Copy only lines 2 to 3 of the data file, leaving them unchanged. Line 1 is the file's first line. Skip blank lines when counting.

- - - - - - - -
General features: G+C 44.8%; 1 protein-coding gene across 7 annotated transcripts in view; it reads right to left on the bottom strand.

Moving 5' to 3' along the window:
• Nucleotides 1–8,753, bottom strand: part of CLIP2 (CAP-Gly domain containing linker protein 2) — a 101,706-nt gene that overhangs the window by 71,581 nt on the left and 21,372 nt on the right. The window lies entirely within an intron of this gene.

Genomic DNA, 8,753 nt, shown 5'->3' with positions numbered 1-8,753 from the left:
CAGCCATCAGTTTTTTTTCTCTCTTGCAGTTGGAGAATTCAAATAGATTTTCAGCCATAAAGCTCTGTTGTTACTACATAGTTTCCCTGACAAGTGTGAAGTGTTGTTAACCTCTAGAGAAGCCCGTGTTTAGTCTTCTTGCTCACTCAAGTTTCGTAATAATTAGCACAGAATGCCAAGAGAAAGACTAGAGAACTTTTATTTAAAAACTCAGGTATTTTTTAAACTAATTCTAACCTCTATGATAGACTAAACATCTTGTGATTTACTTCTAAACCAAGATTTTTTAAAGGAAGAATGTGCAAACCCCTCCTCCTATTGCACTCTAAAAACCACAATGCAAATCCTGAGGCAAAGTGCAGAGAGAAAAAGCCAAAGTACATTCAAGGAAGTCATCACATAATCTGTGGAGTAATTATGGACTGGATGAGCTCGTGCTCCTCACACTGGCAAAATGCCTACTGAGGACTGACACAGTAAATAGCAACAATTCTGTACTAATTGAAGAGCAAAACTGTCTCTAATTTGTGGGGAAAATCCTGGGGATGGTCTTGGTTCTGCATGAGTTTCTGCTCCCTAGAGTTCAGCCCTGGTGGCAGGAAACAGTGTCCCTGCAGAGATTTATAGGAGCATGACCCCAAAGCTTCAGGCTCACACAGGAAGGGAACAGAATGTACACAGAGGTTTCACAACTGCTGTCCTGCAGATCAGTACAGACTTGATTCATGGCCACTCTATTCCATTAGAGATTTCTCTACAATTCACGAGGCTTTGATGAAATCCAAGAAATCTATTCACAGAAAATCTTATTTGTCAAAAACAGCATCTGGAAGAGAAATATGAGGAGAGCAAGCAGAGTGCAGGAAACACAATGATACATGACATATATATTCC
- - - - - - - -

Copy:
Moving 5' to 3' along the window:
• Nucleotides 1–8,753, bottom strand: part of CLIP2 (CAP-Gly domain containing linker protein 2) — a 101,706-nt gene that overhangs the window by 71,581 nt on the left and 21,372 nt on the right. The window lies entirely within an intron of this gene.